It began with a telephone call from my pastor.
“You always say you love teenagers, right?” he plunged in immediately. “I have a proposal for you.”
I couldn’t imagine what he had in mind.
He told me about twin teenagers, a boy and a girl, whose father had contacted him. The teens had been baptized in a Christian denomination but had never attended church or learned about the faith. Over time, the boy developed a deep yearning for God, and he begged his parents to take him to church. With his sister in tow, they visited a series of Christian churches.
Eventually, they visited a Catholic church. As they stepped out into the bright sunlight after Mass, the boy declared, “This is where I want to be. I want to be Catholic.” His sister decided to join him.
They began attending Mass each week. Increasingly, they expressed a desire for the Eucharist.
The family contacted our pastor, who contacted me to ask if I would privately teach the teens about the faith. I was delighted. The goal was to prepare them to receive the sacraments of reconciliation and Eucharist, after which they could join their classmates for confirmation.
And so it was that one Saturday morning, Eric and Julie arrived at my house.
The first thing I learned was that Julie was always hungry. I mean always hungry. I scrambled to pull together a snack for the teens, then spent a few minutes getting to know them. I was impressed by their genuine yearning for God. I was also impressed by their parents’ support.
As we began instruction in my kitchen, I told Eric and Julie that their only homework was to come to class each week with at least two questions. Then I launched into some of the basics of our Catholic faith. The teens were enthusiastic, but I noticed that they had difficulty framing questions. Some of their early questions included “Why do we make that cross sign?” “What is the purpose of holy water?” and “What does the guy in black do?” My favorite question was, “Why do people bob up and down funny before climbing into those bench thingies?” What Eric wanted to know was, why do people genuflect before climbing into the pew? He did not have the vocabulary to ask his question.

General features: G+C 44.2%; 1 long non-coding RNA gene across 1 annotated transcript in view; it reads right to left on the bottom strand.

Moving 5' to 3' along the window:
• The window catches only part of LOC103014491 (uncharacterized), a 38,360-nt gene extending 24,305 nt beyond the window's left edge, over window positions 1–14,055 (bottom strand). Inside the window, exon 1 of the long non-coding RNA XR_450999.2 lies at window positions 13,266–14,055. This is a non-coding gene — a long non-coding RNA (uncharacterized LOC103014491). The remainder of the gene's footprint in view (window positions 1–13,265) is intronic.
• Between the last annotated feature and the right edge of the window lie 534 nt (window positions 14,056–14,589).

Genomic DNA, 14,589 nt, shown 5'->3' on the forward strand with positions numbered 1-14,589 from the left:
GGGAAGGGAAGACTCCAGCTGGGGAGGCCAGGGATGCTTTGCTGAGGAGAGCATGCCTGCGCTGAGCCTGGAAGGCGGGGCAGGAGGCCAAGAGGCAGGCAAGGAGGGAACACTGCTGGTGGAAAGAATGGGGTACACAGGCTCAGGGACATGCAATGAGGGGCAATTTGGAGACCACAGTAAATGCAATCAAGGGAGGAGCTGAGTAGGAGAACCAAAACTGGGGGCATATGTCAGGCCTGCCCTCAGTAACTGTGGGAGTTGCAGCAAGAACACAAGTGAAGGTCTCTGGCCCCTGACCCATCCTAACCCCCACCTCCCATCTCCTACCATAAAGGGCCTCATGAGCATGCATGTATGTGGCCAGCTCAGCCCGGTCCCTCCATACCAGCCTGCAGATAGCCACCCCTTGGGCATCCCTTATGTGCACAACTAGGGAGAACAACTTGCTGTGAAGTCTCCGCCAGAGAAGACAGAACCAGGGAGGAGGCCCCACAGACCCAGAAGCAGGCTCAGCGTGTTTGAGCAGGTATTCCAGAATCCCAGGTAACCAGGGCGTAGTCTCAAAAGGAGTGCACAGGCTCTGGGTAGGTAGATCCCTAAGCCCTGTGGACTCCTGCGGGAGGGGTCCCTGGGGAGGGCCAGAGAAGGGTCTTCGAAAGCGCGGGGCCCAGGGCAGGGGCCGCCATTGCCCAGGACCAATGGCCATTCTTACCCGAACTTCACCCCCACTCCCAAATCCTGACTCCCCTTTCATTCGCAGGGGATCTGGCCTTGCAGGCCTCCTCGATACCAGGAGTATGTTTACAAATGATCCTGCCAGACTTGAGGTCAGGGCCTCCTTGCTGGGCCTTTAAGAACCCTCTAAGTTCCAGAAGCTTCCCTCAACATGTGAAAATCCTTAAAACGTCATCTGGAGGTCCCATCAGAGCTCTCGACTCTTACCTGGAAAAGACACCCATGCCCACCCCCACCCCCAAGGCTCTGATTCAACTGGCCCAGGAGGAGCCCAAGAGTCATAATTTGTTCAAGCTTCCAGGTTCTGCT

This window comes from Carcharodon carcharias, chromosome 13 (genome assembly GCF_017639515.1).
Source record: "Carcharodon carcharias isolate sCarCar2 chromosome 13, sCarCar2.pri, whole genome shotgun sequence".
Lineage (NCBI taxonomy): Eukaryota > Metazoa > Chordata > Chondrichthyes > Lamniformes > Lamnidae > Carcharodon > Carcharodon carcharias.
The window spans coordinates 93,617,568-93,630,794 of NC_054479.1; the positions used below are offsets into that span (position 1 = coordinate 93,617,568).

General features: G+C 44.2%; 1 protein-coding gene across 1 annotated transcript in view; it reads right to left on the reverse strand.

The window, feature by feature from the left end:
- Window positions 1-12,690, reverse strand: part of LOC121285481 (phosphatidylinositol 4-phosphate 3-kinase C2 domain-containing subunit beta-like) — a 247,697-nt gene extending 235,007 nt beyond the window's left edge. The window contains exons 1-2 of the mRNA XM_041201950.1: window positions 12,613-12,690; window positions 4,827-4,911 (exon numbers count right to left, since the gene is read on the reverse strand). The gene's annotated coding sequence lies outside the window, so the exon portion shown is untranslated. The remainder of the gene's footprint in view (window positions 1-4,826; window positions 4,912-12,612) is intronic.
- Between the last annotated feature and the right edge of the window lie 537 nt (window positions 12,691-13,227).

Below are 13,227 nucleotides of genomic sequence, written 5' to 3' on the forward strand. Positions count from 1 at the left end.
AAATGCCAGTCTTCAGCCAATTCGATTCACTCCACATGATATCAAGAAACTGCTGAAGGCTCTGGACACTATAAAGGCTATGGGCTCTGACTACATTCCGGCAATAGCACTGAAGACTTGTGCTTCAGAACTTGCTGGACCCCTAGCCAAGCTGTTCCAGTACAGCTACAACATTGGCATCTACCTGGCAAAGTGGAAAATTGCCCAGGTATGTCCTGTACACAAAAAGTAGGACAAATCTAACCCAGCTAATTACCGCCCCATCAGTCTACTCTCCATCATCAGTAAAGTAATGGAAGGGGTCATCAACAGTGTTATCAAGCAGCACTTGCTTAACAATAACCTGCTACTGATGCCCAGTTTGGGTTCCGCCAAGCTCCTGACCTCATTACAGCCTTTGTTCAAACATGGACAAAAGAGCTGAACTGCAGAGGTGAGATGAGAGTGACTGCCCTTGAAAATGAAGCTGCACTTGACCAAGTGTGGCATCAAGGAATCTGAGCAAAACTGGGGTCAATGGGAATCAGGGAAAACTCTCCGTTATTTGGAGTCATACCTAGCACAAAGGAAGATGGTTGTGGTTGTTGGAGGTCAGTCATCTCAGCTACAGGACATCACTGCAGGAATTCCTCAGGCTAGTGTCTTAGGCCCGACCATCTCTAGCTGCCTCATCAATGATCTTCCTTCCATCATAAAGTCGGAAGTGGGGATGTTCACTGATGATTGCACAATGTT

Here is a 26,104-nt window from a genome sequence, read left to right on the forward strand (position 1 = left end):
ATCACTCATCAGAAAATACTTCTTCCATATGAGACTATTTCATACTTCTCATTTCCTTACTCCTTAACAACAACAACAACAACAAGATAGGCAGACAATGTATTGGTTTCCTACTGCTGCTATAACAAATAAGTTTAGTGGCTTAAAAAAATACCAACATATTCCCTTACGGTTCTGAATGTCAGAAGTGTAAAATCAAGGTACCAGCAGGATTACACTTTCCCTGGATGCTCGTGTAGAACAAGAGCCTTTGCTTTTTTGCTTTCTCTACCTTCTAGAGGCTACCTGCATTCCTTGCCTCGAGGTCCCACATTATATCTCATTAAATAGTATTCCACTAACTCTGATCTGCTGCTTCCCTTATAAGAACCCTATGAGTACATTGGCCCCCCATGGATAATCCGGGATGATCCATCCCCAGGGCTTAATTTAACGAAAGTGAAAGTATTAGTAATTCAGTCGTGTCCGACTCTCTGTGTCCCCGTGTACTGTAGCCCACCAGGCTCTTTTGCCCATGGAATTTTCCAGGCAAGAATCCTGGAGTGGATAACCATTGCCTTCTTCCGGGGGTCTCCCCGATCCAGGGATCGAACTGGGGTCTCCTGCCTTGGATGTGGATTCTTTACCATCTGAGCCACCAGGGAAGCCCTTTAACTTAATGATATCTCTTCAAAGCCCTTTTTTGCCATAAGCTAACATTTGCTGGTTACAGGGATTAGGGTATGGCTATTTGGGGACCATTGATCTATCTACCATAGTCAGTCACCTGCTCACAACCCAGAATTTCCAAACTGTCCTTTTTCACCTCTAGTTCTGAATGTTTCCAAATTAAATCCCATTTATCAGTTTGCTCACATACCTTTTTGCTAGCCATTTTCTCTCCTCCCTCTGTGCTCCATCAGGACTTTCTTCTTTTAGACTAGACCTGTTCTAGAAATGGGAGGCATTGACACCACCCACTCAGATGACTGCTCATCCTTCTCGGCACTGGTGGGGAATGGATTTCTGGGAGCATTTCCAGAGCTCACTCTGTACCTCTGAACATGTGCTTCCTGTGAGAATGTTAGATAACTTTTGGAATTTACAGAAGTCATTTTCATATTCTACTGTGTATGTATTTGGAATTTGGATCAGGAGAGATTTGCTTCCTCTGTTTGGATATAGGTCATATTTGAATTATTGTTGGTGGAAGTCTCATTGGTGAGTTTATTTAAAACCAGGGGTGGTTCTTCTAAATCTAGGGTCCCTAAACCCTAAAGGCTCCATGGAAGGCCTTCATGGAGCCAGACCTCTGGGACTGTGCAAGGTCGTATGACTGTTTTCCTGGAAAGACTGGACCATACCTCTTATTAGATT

His query jolted me into the realization that these teens needed some hands-on theology, so the following week we took a field trip to the church. I wanted them to view the church as their home.
We checked out the windows, the Stations of the Cross and the reconciliation rooms. I turned on the sound system and let them read at the ambo. We climbed the stairs to the choir loft so they could enjoy the spectacular view of the church from above.
We wandered around the sacristy, fingered the colored vestments (which they called ponchos until I taught them the word chasuble), and entered the walk-in safe with the cool interior release latch. Most importantly, I showed them the tabernacle and explained Jesus’ presence there.
The visit energized the twins. In the ensuing weeks, we dove into the Scriptures. We studied the sacraments, the saints and the role of the pope. They were like sponges, and as their desire to know God continued to deepen, they yearned all the more for the Eucharist. Their excitement was palpable.
On a Saturday afternoon some months later, I sat with the parents as their children had their first confession.
The next morning at Sunday Mass, Eric and Julie received their first Communion. They did not wish to have it announced or highlighted in any way, so only the priest, the family and I knew what was occurring. I watched with a heart full of joy, and as they approached the priest for Communion, I began to openly weep. It was such a delight to see two young souls seeking God, and finding God.
It is my prayer that their young faith will continue to deepen, burst open and spread to all in their midst.
Regina Cram lives in Glastonbury and is a freelance writer. She is the author of Do Bad Guys Wear Socks? Living the G